The situation of the pandemic in Bolivia is very complicated. Families suffer a lot because they are people with very low resources. They generally live on what they earned from what little they sell. Now it is forbidden to go out to sell and they have nothing to subsist on. As you can imagine, the families are very grateful for the help and support they received. Thank you for your help!”

Children Incorporated Happenings

*The Children Incorporated family mourns the loss of George Saunders, a long-time employee who passed away on June 6, 2020. Mr. Saunders served as our accountant and bookkeeper for a period of 27 years, prior to his retirement in 2009. He maintained close contact with Children Incorporated in the years that followed, often attending employee functions, as well as sponsoring children. He will be greatly missed.

*Our Board of Directors welcomed three new members in May. Mr. Wayne Huggins, Ms. Salley Mountcastle, and Dr. Theresa Steward will now work alongside our seven existing members in supporting the work of our organization as we strive to improve the lives of children and families, both in the U.S. and abroad.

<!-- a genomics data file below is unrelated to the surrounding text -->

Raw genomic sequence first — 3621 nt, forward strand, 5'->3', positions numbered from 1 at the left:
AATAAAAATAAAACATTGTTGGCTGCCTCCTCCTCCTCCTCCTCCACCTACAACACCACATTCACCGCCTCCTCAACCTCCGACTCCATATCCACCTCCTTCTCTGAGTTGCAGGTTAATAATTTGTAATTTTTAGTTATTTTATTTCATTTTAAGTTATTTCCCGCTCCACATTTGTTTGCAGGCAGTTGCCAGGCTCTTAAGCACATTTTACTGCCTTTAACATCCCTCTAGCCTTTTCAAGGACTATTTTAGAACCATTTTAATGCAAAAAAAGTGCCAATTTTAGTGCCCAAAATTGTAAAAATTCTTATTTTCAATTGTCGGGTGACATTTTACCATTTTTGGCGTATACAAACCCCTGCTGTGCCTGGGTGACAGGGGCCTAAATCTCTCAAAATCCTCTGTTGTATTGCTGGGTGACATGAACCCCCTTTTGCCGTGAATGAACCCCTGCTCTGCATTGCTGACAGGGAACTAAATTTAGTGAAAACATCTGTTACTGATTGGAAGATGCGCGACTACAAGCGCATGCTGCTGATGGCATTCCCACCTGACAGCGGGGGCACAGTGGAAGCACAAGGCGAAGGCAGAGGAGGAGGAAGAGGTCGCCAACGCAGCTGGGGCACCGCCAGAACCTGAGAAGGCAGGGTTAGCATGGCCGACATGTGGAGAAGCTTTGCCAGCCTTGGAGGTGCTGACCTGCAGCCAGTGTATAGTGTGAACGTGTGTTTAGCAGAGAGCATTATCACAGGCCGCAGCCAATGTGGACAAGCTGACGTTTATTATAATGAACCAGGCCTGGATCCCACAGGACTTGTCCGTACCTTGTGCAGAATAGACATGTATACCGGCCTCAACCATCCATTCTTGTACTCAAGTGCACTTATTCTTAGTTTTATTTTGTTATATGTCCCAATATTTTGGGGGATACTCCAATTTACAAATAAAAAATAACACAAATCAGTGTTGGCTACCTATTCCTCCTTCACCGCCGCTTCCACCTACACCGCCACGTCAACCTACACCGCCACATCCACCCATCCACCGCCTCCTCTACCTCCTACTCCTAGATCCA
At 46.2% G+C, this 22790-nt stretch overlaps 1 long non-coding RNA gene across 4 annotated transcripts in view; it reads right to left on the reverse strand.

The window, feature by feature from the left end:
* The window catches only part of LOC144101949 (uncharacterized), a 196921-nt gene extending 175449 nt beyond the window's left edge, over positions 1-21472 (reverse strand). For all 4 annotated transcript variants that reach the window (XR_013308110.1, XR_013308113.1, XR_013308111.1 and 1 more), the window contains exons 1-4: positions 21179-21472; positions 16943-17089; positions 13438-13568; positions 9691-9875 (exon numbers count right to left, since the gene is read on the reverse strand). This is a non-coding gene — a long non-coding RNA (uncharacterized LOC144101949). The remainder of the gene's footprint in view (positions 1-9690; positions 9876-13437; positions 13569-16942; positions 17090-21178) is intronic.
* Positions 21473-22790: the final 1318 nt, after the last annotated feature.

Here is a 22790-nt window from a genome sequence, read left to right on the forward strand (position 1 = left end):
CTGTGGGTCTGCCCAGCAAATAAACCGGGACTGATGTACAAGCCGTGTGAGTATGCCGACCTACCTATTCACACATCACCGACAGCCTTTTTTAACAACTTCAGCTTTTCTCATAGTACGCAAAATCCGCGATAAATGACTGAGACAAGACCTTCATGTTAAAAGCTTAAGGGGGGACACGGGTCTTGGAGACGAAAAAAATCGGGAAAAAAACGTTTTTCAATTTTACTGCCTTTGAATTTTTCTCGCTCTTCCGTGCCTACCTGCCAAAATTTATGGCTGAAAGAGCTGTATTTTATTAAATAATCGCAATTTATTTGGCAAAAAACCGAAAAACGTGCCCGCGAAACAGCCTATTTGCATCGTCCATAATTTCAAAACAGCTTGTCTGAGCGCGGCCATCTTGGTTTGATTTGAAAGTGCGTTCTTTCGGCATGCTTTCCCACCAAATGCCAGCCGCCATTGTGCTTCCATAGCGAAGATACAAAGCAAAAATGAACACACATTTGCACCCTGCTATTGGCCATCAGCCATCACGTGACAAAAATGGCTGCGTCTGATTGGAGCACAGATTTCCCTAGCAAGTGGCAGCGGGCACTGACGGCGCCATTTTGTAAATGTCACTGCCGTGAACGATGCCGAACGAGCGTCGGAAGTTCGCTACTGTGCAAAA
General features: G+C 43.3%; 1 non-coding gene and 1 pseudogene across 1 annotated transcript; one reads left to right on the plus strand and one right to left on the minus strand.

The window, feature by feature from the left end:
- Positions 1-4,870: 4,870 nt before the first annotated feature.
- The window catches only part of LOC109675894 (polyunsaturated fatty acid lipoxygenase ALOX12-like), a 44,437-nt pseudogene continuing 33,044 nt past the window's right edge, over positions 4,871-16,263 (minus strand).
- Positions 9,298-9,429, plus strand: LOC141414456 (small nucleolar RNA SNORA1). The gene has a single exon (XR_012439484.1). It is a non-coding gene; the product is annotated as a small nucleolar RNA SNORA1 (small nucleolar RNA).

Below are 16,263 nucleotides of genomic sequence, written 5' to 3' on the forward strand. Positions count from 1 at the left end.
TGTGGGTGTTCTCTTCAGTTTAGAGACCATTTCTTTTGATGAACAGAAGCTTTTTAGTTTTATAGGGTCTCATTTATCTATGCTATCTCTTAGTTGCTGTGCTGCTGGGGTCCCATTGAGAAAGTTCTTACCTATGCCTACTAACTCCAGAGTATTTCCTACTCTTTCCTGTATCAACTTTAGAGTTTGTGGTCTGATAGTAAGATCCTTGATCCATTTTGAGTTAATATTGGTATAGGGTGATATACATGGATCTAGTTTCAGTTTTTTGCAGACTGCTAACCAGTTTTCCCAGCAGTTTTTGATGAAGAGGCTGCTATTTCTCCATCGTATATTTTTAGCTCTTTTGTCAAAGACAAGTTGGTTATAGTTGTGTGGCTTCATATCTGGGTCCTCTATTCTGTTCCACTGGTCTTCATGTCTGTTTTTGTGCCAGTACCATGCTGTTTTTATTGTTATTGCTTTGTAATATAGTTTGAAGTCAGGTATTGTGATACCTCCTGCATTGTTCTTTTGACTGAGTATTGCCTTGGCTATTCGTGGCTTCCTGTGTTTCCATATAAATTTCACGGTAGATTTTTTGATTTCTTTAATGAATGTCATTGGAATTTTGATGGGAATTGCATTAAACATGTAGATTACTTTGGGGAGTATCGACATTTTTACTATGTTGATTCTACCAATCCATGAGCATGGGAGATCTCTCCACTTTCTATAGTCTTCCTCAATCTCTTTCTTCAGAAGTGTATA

*Children Incorporated has once again been awarded 4 Out of 4 Stars by Charity Navigator. This is the fifth consecutive time that our organization has received this honor. 

Children Incorporated has once again been awarded 4 Out of 4 Stars by Charity Navigator. This is the fifth consecutive time that our organization has received this honor.

*We would like to send congratulations to our long-time sponsor, Rosanne Cash, who has been selected to receive the prestigious 61st Annual Edward McDowell Medal. The award, which has previously gone to such luminaries as Aaron Copeland, Stephen Sondheim, Leonard Berstein, and Georgia O-Keefe, honors artists who have made outstanding contributions to American culture, as Rosanne surely has through her music and compositions. We thank Rosanne for sponsoring children and changing lives through her support of our organization, now for thirty years and counting.

*Children Incorporated continues to work towards expanding our sponsorship program to include projects in Puerto Rico, but due to the COVID-19 outbreak, plans have been postponed. We remain committed to getting the program off the ground as soon as possible and continuing our work on the island, which has been hard hit by natural disasters. If you would like to be added to our waiting list of those who wish to sponsor a Puerto Rican child, please contact us today. We will share further details about our work in Puerto Rico as it becomes available.